Charts of the Day
The US credit impulse, which measures the rate of change in the flow of credit, is picking up again on both a six- and 12-month basis. That is normally thought to be a good thing for economic growth, as increased borrowing normally coincides with increased consumer and business spending – though the surge in early 2020 and later decline mainly reflected precautionary borrowing by businesses and the rise in government deficits, as the chart below shows. More recently, household and commercial loans have shown tentative signs that they are picking up after a period of deleveraging.
In Japan, export growth decreased to 16.5% YoY in December, while import growth was a much stronger 38.9% YoY – a very unusual sized gap.
The most recent OECD data show a 28% YoY rise in house prices in New Zealand, almost making the sharp rises elsewhere seem modest – but can this level of prices be sustained as borrowing costs rise?
Of the S&P 500 sectors, yesterday communication services performed worst, with a fall of 1.7%, and energy best, with a rise of 1.3%.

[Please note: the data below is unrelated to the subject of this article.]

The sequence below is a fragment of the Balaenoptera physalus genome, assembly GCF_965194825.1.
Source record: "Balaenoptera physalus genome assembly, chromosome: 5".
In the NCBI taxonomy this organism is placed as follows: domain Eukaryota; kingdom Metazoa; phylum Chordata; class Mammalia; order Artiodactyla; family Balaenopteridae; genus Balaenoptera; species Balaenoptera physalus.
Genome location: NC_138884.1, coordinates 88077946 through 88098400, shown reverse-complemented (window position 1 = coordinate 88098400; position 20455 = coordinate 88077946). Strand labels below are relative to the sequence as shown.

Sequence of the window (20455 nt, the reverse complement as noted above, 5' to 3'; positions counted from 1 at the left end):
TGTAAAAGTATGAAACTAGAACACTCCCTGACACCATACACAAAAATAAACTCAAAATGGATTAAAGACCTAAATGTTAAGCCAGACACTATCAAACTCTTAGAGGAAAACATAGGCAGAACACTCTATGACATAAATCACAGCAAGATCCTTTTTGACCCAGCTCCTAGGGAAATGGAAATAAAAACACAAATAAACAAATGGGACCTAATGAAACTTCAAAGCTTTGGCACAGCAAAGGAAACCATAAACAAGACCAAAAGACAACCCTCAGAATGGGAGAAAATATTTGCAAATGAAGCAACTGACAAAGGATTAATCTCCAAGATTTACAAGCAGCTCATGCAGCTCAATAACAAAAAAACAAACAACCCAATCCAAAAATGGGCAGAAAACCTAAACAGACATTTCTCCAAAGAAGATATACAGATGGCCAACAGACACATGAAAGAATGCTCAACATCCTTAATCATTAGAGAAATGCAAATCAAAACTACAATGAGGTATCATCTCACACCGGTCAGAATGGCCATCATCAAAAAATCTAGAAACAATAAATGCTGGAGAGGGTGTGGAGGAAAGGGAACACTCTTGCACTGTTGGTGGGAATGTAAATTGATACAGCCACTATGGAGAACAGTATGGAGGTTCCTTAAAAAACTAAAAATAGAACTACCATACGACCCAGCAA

The rise in the energy sector was despite a modest decline in oil prices.
Gold prices continue to largely shrug off the rise in real yields.
Gold may be benefitting from signs of stress elsewhere, with corporate bond yields rising.
The eurozone 5-year interest rate swap as traders begin to anticipate some tightening from the ECB – but look how low long-term interest rates still are. So traders are betting the ECB will act relatively aggressively now but this means inflation will be low in the long run.
The UK 12-month overnight index swap is now up to 1.25% – so traders also think the BoE will tighten policy to a level above where it was before Covid hit.
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